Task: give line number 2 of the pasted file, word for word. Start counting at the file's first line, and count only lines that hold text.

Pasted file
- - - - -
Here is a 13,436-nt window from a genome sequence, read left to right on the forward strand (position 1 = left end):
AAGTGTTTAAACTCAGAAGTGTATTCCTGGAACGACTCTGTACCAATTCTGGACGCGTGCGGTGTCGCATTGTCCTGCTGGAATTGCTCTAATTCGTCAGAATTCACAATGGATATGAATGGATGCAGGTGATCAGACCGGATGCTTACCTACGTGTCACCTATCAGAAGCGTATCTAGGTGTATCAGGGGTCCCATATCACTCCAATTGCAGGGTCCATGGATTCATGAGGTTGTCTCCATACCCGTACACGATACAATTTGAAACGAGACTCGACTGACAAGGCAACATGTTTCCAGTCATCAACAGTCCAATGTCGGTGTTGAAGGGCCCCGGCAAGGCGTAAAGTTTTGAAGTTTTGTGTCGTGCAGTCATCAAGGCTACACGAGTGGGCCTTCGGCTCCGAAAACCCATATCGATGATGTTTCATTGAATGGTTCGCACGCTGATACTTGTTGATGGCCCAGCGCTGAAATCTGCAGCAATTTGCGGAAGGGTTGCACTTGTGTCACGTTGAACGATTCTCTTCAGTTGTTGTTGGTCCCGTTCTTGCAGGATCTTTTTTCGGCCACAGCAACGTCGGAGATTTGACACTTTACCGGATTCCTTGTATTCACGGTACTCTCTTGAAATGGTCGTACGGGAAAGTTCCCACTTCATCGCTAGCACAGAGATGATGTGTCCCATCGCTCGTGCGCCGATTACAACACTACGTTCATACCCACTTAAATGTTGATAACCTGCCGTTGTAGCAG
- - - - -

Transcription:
AAGTGTTTAAACTCAGAAGTGTATTCCTGGAACGACTCTGTACCAATTCTGGACGCGTGCGGTGTCGCATTGTCCTGCTGGAATTGCTCTAATTCGTCAGAATTCACAATGGATATGAATGGATGCAGGTGATCAGACCGGATGCTTACCTACGTGTCACCTATCAGAAGCGTATCTAGGTGTATCAGGGGTCCCATATCACTCCAATTGCAGGGTCCATGGATTCATGAGGTTGTCTCCATACCCGTACACGATACAATTTGAAACGAGACTCGACTGACAAGGCAACATGTTTCCAGTCATCAACAGTCCAATGTCGGTGTTGAAGGGCCCCGGCAAGGCGTAAAGTTTTGAAGTTTTGTGTCGTGCAGTCATCAAGGCTACACGAGTGGGCCTTCGGCTCCGAAAACCCATATCGATGATGTTTCATTGAATGGTTCGCACGCTGATACTTGTTGATGGCCCAGCGCTGAAATCTGCAGCAATTTGCGGAAGGGTTGCACTTGTGTCACGTTGAACGATTCTCTTCAGTTGTTGTTGGTCCCGTTCTTGCAGGATCTTTTTTCGGCCACAGCAACGTCGGAGATTTGACACTTTACCGGATTCCTTGTATTCACGGTACTCTCTTGAAATGGTCGTACGGGAAAGTTCCCACTTCATCGCTAGCACAGAGATGATGTGTCCCATCGCTCGTGCGCCGATTACAACACTACGTTCATACCCACTTAAATGTTGATAACCTGCCGTTGTAGCAG